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Re: Can you be "All in?"
Posted: 01 Oct 2018, 08:55
Thanks to all who have contributed to this thread. This has helped me a lot to see things differently and realize that there are many different ways to be "all in." Or not, but still have a choice to be constructively engaged at whatever level makes sense to you.
For example, I am "all in" with trying to be like Jesus. The rest doesn't really matter so much.
Re: Can you be "All in?"
Posted: 02 Oct 2018, 05:32
FaithfulSkeptic wrote: ↑
28 Sep 2018, 11:02
The real question he asked me that I've been grappling with is whether I can set aside my doubts and questions, choose to have faith, and be "all in." This is where I would like your help. I've resigned myself to accept that I will never have satisfying "answers" to my questions and doubts about the history or current doctrines/practices of the church. But can I be "all in" in spite of that? That would certainly help with my relationship with my wife.
Can you be "all in?" Or if not, how do you make it work, especially with a believing, orthodox spouse?
I think you can be "all in" behaviorally, but not because you believe it's true.
My way of coping has been to reduce the cost of being a Mormon. Literally, and qualitatively. It sounds like you'll probably have to be all in from a TR perspective to keep your wife happy. And it may be a tougher road now that you have spoken to your Bishop. His questions "have you found something better?" "Have you considered resigning" are disturbing, and he may hold back from giving you a recommend as a result. But if I were you, I'd probably do what is necessary to keep your wife happy. And then put limits on your service. Accept little callings when you feel excited about it, go to the temple when your wife invites you, go to church, be supportive, but find ways of making your life full.
Re: Can you be "All in?"
Posted: 09 Oct 2018, 10:19
This thread has been fascinating. Thanks to all of you for sharing your thoughts. There are so many uplifting and interesting things to think about on this thread. To the original poster, FaithfulSkeptic, you appear to be "all in" to me. I'm actually in AWE that you do all you do, with the doubts that you have. So many similarities to where I was a number of years ago. Hopefully in time your wife will come around to see what you are doing, and not what you are NOT doing. Hang in there, brother!
I've been thinking a lot about this stuff, as I feel like I always get stirred up around conference time. I can't help it. There are a few talks that are like a salve to my soul. But too many others that make me feel inadequate and that no matter what I do, it will never be enough. I generally avoid GC and follow up on key talks that look interesting later on. This time I listened to most of it live. Mistake.
Usually I am happy that I have doubts and that I don't toe the line. I'm not talking about deliberate disobedience of principles I know to be true, but rather that I have been able to find an equilibrium where I take what I want out of my church membership and minimize the rest. Today I wish that I just believed, and didn't have to wear myself out mentally day after day, week after week, month after month, etc. I feel trapped. I'm exhausted.
It's been a roller coaster last six months. I accepted under duress a major calling 6 months ago where I interact very frequently with the bishop. I helped my son prepare for a mission, ordained him, and attended the temple together. That was a very challenging few weeks for a partial believer. We sent him off to the MTC and however hard I expected that to be, it was so much worse. A month or so back, and for the first time, I laid all my cards on the table with my wife. Full disclosure. It was the scariest thing I have ever done. She didn't throw me out or put any unreasonable demands on me. It used to be that she said I needed to keep a TR no matter what. She has softened on that, thank goodness. We still have a lot of boundaries to set and things to work out, but at least we have a starting place now. So, she's supportive in many ways, yet not in others. My son came home early from his mission. Most days he plans to go back out. Until next spring we are in limbo. I'm supposed to support him going back out when I really don't want to, but I also want him to go and obtain those experiences he can only get by serving a mission. I have to decide if I'm going to renew my TR. It has expired. To stay in my calling I need to renew it. So much stress, so much pressure to conform (I recognize this is mostly self inflicted). Some days it's easy, most days its not.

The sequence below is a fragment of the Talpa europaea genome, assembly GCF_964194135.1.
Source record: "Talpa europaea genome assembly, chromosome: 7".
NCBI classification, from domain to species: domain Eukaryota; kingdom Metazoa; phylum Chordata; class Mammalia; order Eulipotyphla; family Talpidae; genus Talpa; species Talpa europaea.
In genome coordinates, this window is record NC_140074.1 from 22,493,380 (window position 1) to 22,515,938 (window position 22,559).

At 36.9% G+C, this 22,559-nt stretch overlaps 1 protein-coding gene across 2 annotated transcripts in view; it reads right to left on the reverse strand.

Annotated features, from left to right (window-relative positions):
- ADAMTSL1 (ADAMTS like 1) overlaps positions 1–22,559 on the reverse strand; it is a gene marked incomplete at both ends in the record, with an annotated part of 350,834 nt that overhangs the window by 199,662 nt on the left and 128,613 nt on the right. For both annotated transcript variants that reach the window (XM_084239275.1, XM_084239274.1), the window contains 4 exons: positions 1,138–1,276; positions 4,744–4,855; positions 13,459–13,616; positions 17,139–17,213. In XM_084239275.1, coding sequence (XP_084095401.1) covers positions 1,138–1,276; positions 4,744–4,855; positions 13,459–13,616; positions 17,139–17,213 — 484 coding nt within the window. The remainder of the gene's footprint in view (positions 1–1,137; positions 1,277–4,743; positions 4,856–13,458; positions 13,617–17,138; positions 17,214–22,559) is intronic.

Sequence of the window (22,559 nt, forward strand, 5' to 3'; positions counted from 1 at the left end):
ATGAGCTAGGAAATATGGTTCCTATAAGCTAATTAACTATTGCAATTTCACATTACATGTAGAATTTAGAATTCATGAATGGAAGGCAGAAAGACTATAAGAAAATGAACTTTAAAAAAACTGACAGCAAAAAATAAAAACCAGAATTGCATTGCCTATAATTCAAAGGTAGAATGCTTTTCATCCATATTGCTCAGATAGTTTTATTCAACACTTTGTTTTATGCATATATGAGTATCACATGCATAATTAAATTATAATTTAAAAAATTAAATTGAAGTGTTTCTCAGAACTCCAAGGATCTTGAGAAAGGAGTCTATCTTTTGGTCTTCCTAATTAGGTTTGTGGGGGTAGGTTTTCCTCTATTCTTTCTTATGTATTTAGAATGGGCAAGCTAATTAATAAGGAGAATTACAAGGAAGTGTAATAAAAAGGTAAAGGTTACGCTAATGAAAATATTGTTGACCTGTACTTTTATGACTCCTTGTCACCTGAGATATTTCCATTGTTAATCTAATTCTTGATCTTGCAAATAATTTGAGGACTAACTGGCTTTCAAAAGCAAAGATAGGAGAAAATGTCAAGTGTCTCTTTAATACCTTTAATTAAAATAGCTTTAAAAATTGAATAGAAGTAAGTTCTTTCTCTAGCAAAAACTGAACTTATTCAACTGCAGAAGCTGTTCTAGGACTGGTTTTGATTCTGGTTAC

I love all the blog posts and articles I've seen lately about levels of belief within our church. I about fell out of my chair when I read the blog post on lds.org about the young wife not leaving her husband for the church. Amazing! What uplifting and nuanced views she has! I honestly think the church is losing a lot of the younger generation. They don't believe things in the way older folks do. They consume all things differently. Generational shifts are not a new thing, and sometimes they are more overblown than necessary, but from what I'm seeing and hearing anecdotally, the church needs to figure out how to better reach this next generation and others who are not "all in." That, or accept that the active membership rolls will be much smaller than they ever have been. This is not a problem unique to our church, to be sure.
I'm going to try to apply a principle that has guided me well regarding wealth. I strive to be happy with what I have, knowing there will always be people with more, and always people with less. I think I need to apply this to spiritual matters as well. I need to enjoy where I am in this process as opposed to where I think I want to be, especially when I don't know where I really want to be when things are all said and done.